Appropriating forms from other media is something Comics are also good at, but if I wanted to watch an episode of Midsomer Murders I'd probably do that rather than seek out the comic version. Eglinton's interviews suggest he did enough research to pack 3000 years of paganism into ten parts. The only reason not to do so is, presumably, an Alan Partridge desire for a second series.

The trajectory of all long-running 2000ad strips demonstrates that this kind of concentration of incident and ideas isn't sustainable beyond a few books

This all sounds very sensible but could I respectfully play Devil's advocate and point out that 2000 AD's most successful new strip of the last few years has been Brink, the box set-style long-form procedural with a preposterously low incident to page count ratio?

General / Re: do you think Judge Dredd is hard to write?
« on: 14 August, 2019, 02:37:36 pm »
All I would say is, you don't write Judge Dredd, you write Mega City 1 and incorporate Dredd.

General / Re: Cassandra Syndrome
« on: 14 August, 2019, 10:09:32 am »
^ I'd go with that.

I don't think there's ever a reason to cancel a character outright. Someone will always have the ideas and imagination to take them a step further.

General / Re: It Shoulda Ended with...
« on: 14 August, 2019, 10:04:51 am »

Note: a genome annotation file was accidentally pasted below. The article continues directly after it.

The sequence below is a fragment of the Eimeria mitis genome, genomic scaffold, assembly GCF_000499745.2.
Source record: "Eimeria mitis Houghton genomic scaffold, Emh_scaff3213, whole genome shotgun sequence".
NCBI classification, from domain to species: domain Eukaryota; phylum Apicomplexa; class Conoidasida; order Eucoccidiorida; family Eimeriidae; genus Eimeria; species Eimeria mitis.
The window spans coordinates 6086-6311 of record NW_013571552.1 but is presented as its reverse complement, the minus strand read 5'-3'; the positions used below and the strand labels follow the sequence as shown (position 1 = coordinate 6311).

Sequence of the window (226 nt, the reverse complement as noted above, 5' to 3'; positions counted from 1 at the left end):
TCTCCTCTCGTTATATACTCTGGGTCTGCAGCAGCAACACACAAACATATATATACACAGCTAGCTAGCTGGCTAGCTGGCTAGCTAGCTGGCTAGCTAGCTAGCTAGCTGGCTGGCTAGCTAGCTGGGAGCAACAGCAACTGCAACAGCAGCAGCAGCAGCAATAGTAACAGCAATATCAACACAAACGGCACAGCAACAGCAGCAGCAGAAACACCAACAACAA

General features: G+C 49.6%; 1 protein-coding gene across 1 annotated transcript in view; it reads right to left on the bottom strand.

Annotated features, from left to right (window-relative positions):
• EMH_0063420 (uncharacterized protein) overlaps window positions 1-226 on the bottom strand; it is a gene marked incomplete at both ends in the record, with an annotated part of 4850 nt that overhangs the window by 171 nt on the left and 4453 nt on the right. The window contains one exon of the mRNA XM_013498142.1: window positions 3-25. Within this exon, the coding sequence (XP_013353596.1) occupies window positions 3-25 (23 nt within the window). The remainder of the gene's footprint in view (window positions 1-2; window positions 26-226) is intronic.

The Beatles - Love Me Do

Prog / Re: Prog 2143 - The End
« on: 08 August, 2019, 10:35:21 am »
Magnificent conclusion to Absalom, no epilogue required. Some people have said it felt a bit hasty but Gordon Rennie has been writing most of this chapter's installments as self-contained 6-page episodes so it feels entirely right this concluding part is done in the same way. To draw a comparison with another medium, too many TV shows these days feature protracted, emotionally-wrought codas which take up the last 20 minutes or so of the running time and add little to the essence of the story - I much prefer a pithy concise, ending. The back page merely makes a superb denouement even more wonderful and of course harks back to the way this chapter opened eight weeks ago. Farewell Harry.

Went back to Dredd after starting with Harry's exit and I have to say, the two strips make for spectacularly grim bookends! Have to admit that I only really skim-read the intervening three strips as they were nowhere near the stellar quality of the other two, though Thistlebone a least looks great.

General / Does 2000 AD need another 'Judge Dredd'?
« on: 07 August, 2019, 05:05:29 pm »
Just wondering if people think 2000 AD could benefit from another strip like 'Dredd'? By which I mean an ever-present strip where a roster of script and art droids take turns to create short to medium length stories centered on the same character and their 'universe', self-contained but often part of their own 'continuity bubble' of developing plot arcs. 

With the rest of the prog featuring creator-owned strips generally served in long chapters and where art droids will spend a long stint, Dredd is something of an anomaly. What's the likelihood that a writer would want to create a character, start it off in a new strip then hand it over for others to develop? How would payments work practically? Would it effectively mean a return to the not fondly looked-upon days of the publishing company taking more profits?